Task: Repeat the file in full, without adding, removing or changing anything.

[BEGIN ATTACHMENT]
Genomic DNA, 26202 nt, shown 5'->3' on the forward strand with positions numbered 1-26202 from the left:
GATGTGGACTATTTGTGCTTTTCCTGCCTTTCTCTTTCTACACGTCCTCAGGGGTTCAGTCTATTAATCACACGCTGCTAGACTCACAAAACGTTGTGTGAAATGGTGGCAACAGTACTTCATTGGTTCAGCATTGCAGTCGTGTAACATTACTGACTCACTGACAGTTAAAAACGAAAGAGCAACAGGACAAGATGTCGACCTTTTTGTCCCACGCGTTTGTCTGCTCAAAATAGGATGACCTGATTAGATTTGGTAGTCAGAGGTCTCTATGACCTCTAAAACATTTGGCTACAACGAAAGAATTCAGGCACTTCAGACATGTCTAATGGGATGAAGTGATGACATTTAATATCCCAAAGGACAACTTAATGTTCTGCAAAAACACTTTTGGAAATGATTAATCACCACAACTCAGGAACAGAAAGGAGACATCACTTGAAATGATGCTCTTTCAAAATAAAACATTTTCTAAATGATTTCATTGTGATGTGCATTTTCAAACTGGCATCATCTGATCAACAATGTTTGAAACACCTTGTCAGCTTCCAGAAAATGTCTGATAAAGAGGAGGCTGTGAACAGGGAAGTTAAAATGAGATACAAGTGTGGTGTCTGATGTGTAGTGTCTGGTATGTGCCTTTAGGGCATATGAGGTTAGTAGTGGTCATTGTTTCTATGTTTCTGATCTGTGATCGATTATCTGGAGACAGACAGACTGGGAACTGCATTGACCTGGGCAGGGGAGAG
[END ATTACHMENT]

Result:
Genomic DNA, 26202 nt, shown 5'->3' on the forward strand with positions numbered 1-26202 from the left:
GATGTGGACTATTTGTGCTTTTCCTGCCTTTCTCTTTCTACACGTCCTCAGGGGTTCAGTCTATTAATCACACGCTGCTAGACTCACAAAACGTTGTGTGAAATGGTGGCAACAGTACTTCATTGGTTCAGCATTGCAGTCGTGTAACATTACTGACTCACTGACAGTTAAAAACGAAAGAGCAACAGGACAAGATGTCGACCTTTTTGTCCCACGCGTTTGTCTGCTCAAAATAGGATGACCTGATTAGATTTGGTAGTCAGAGGTCTCTATGACCTCTAAAACATTTGGCTACAACGAAAGAATTCAGGCACTTCAGACATGTCTAATGGGATGAAGTGATGACATTTAATATCCCAAAGGACAACTTAATGTTCTGCAAAAACACTTTTGGAAATGATTAATCACCACAACTCAGGAACAGAAAGGAGACATCACTTGAAATGATGCTCTTTCAAAATAAAACATTTTCTAAATGATTTCATTGTGATGTGCATTTTCAAACTGGCATCATCTGATCAACAATGTTTGAAACACCTTGTCAGCTTCCAGAAAATGTCTGATAAAGAGGAGGCTGTGAACAGGGAAGTTAAAATGAGATACAAGTGTGGTGTCTGATGTGTAGTGTCTGGTATGTGCCTTTAGGGCATATGAGGTTAGTAGTGGTCATTGTTTCTATGTTTCTGATCTGTGATCGATTATCTGGAGACAGACAGACTGGGAACTGCATTGACCTGGGCAGGGGAGAG